Family life

Dealing with dentist phobia

It's not her kids — Tracy's the one with a big fear of the dentist's chair.

By Tracy Chappell
Dealing with dentist phobia

No, I’m not talking about my kids. In fact, Anna adores going to the dentist. Sean has no trouble going to the dentist, and I’ve just made an appointment for Avery’s first official visit as she turns four (she had a meet-the-dentist type visit a long time ago and we forgot to go beyond that. Second children!).
I’ve always asked Sean to take Anna to the dentist because I’m afraid that some of my dentist phobia will rub off on her. Like dogs, Anna can smell fear. And if she sensed it, she’d want to know exactly why the dentist is such a horrible, terrible, awful place. What if I couldn’t control myself and grabbed her by the arms and exclaimed “Run for your life, Anna! Run away and don’t let them get you!"?
I have sensitive gums, so to me, the dentist has always been a house of pain. Plus, the sound of that drill makes me want to curl up in the fetal position. As soon as you walk in, you hear it: Eeeeee! Eeeeee! Eeeee! I also have a horrific recurring dream of my teeth falling out, so my phobia may all centre around that. I evaded the dentist for five full years until I decided it was time to be a big girl (ie: I thought a had a cavity). I would make appointments and then reschedule them a few times, then cancel them again. I took extremely good care of my teeth to avoid dentist trips. In fact, when I forced myself back into the chair after my hiatus (requesting a “nice” hygienist who would be gentle and not give me a guilt trip), the dentist couldn’t believe I had been away. I didn’t even have a cavity — what a waste of anxiety!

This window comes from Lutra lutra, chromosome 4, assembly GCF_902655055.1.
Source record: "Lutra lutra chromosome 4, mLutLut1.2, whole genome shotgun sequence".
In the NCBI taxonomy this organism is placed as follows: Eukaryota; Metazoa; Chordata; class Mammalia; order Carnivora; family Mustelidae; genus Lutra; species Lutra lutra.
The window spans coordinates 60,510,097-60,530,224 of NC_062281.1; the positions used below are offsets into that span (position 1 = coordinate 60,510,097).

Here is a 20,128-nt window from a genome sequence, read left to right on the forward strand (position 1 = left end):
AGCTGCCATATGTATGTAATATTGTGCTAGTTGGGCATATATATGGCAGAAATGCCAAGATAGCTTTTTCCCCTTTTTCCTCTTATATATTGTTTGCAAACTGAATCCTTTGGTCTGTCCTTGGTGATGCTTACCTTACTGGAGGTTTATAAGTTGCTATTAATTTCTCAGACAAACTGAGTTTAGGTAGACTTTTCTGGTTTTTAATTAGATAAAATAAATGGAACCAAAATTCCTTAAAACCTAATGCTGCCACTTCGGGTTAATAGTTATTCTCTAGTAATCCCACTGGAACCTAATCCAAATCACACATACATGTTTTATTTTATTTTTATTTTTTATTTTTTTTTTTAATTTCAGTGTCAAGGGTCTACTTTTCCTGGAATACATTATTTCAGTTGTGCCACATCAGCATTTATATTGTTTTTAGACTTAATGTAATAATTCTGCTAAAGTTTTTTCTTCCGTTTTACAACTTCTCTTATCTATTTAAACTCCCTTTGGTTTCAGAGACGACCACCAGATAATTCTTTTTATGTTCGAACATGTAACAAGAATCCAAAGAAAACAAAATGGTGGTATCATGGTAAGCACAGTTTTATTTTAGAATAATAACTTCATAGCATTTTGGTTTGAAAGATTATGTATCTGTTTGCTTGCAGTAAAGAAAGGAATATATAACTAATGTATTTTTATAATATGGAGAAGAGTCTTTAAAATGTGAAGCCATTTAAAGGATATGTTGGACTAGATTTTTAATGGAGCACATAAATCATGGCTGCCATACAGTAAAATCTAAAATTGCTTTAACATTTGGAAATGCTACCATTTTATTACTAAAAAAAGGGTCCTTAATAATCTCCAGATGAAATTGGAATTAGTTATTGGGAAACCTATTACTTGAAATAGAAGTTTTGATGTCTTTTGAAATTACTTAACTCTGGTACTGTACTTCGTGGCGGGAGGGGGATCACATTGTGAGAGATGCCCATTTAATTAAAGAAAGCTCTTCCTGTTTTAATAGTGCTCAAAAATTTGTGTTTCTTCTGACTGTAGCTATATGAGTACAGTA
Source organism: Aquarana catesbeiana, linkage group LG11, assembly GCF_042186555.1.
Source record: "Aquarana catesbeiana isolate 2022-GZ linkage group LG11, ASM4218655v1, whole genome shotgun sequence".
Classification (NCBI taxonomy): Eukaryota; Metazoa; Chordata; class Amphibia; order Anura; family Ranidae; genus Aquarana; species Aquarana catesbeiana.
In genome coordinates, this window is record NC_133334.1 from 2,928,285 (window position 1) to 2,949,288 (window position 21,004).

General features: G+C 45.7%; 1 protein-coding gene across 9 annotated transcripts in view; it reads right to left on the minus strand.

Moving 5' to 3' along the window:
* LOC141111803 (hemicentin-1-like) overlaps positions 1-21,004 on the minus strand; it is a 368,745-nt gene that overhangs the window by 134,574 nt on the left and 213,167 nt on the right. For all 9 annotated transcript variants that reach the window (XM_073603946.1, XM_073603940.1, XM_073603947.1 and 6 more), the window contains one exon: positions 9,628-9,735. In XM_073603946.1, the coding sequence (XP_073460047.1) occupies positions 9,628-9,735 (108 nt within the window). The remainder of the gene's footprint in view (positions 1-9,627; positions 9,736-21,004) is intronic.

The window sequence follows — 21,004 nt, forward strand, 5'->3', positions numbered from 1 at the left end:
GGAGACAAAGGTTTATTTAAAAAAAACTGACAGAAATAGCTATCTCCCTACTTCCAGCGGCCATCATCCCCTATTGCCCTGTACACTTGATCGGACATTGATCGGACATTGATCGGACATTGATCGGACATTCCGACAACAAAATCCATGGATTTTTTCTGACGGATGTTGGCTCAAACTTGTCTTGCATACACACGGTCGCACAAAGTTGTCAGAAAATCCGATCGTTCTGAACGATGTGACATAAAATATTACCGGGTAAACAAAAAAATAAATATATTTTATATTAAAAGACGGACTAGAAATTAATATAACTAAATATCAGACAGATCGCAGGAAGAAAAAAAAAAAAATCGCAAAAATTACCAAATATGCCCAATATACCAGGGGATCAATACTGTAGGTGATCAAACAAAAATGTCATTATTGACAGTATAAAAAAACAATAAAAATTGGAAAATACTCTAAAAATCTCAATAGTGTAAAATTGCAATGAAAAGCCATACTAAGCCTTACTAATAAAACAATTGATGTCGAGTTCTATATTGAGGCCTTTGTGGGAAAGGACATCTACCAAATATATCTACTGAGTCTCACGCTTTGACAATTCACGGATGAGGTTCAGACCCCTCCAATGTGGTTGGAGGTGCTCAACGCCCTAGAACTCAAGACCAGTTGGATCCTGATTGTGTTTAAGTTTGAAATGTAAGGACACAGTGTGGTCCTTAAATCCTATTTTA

I now have a good relationship with the receptionist and have explained to her that she can’t let me leave the office without booking my next appointment (or I never will) and she’s also not allowed to let me reschedule to infinity.
Yesterday I had my first practically pain-free visit. I wasn’t even in the eyes-squeezed-shut-and-white-knuckle-grip-on-the-armrests mode that gives my hygienists such alarm. I’ll begrudgingly admit that it wasn’t so bad and that regular dentist visits are important, and especially helpful for “sensitive” people like me.
Now I just have to convince kid #2 of that. When I told her (with a big smile on my face) that she’s going to her first dentist appointment, she burst into tears, moaning, “I don’t like the dentist!” Seriously, I’ve never breathed a word of this phobia around the kids, so perhaps Avery also has a great fear (or bullsh*t) detector. I’ll make sure my calm husband takes her too.
I know people who actually like going to the dentist. They find it relaxing. Relaxing! I say give me a book, a cocktail and a pedicure — that’s relaxation, baby.
Do you or your kids have dentist phobia? How do you manage it? (I may need some tips for Avery!)

Photo by GraphicReality via Flickr

This article was originally published on May 10, 2012

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